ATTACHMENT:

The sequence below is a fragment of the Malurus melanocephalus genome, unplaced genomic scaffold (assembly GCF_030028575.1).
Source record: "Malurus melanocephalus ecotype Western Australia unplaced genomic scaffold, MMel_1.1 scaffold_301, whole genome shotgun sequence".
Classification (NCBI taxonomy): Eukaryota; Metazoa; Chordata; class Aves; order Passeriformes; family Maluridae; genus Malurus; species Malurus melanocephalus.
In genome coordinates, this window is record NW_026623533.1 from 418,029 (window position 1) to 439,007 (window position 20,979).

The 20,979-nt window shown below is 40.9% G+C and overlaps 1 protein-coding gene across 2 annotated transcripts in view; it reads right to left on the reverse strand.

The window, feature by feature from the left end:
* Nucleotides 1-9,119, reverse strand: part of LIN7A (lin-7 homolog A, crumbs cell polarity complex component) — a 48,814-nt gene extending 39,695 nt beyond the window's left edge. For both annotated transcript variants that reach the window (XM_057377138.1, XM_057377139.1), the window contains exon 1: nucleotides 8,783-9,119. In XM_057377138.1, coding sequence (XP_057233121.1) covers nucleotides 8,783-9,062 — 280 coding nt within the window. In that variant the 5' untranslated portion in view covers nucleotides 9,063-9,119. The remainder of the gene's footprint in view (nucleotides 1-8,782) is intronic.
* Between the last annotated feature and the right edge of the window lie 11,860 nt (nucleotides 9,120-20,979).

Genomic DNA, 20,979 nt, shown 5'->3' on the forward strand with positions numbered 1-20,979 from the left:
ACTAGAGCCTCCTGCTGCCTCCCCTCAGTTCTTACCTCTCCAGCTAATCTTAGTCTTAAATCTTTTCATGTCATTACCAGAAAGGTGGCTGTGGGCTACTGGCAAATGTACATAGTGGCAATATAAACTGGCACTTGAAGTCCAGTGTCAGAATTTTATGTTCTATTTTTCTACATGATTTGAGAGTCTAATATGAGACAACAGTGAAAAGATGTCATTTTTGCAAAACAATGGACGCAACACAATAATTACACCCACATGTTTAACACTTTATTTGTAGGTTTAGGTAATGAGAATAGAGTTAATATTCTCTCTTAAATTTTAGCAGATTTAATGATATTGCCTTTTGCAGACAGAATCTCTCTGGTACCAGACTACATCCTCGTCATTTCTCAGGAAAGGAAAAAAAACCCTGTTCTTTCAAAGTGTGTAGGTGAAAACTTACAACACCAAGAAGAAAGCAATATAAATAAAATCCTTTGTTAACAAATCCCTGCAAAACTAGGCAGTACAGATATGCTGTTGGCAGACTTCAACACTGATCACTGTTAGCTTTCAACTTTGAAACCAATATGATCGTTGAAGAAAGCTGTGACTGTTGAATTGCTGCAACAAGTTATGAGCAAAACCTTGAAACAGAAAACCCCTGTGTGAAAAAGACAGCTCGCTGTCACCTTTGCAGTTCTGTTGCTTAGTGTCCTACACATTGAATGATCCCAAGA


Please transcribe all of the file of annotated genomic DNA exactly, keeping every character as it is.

The sequence below is a fragment of the Malurus melanocephalus genome, unplaced genomic scaffold (assembly GCF_030028575.1).
Source record: "Malurus melanocephalus ecotype Western Australia unplaced genomic scaffold, MMel_1.1 scaffold_301, whole genome shotgun sequence".
Classification (NCBI taxonomy): Eukaryota; Metazoa; Chordata; class Aves; order Passeriformes; family Maluridae; genus Malurus; species Malurus melanocephalus.
In genome coordinates, this window is record NW_026623533.1 from 418,029 (window position 1) to 439,007 (window position 20,979).

The 20,979-nt window shown below is 40.9% G+C and overlaps 1 protein-coding gene across 2 annotated transcripts in view; it reads right to left on the reverse strand.

The window, feature by feature from the left end:
* Nucleotides 1-9,119, reverse strand: part of LIN7A (lin-7 homolog A, crumbs cell polarity complex component) — a 48,814-nt gene extending 39,695 nt beyond the window's left edge. For both annotated transcript variants that reach the window (XM_057377138.1, XM_057377139.1), the window contains exon 1: nucleotides 8,783-9,119. In XM_057377138.1, coding sequence (XP_057233121.1) covers nucleotides 8,783-9,062 — 280 coding nt within the window. In that variant the 5' untranslated portion in view covers nucleotides 9,063-9,119. The remainder of the gene's footprint in view (nucleotides 1-8,782) is intronic.
* Between the last annotated feature and the right edge of the window lie 11,860 nt (nucleotides 9,120-20,979).

Genomic DNA, 20,979 nt, shown 5'->3' on the forward strand with positions numbered 1-20,979 from the left:
ACTAGAGCCTCCTGCTGCCTCCCCTCAGTTCTTACCTCTCCAGCTAATCTTAGTCTTAAATCTTTTCATGTCATTACCAGAAAGGTGGCTGTGGGCTACTGGCAAATGTACATAGTGGCAATATAAACTGGCACTTGAAGTCCAGTGTCAGAATTTTATGTTCTATTTTTCTACATGATTTGAGAGTCTAATATGAGACAACAGTGAAAAGATGTCATTTTTGCAAAACAATGGACGCAACACAATAATTACACCCACATGTTTAACACTTTATTTGTAGGTTTAGGTAATGAGAATAGAGTTAATATTCTCTCTTAAATTTTAGCAGATTTAATGATATTGCCTTTTGCAGACAGAATCTCTCTGGTACCAGACTACATCCTCGTCATTTCTCAGGAAAGGAAAAAAAACCCTGTTCTTTCAAAGTGTGTAGGTGAAAACTTACAACACCAAGAAGAAAGCAATATAAATAAAATCCTTTGTTAACAAATCCCTGCAAAACTAGGCAGTACAGATATGCTGTTGGCAGACTTCAACACTGATCACTGTTAGCTTTCAACTTTGAAACCAATATGATCGTTGAAGAAAGCTGTGACTGTTGAATTGCTGCAACAAGTTATGAGCAAAACCTTGAAACAGAAAACCCCTGTGTGAAAAAGACAGCTCGCTGTCACCTTTGCAGTTCTGTTGCTTAGTGTCCTACACATTGAATGATCCCAAGA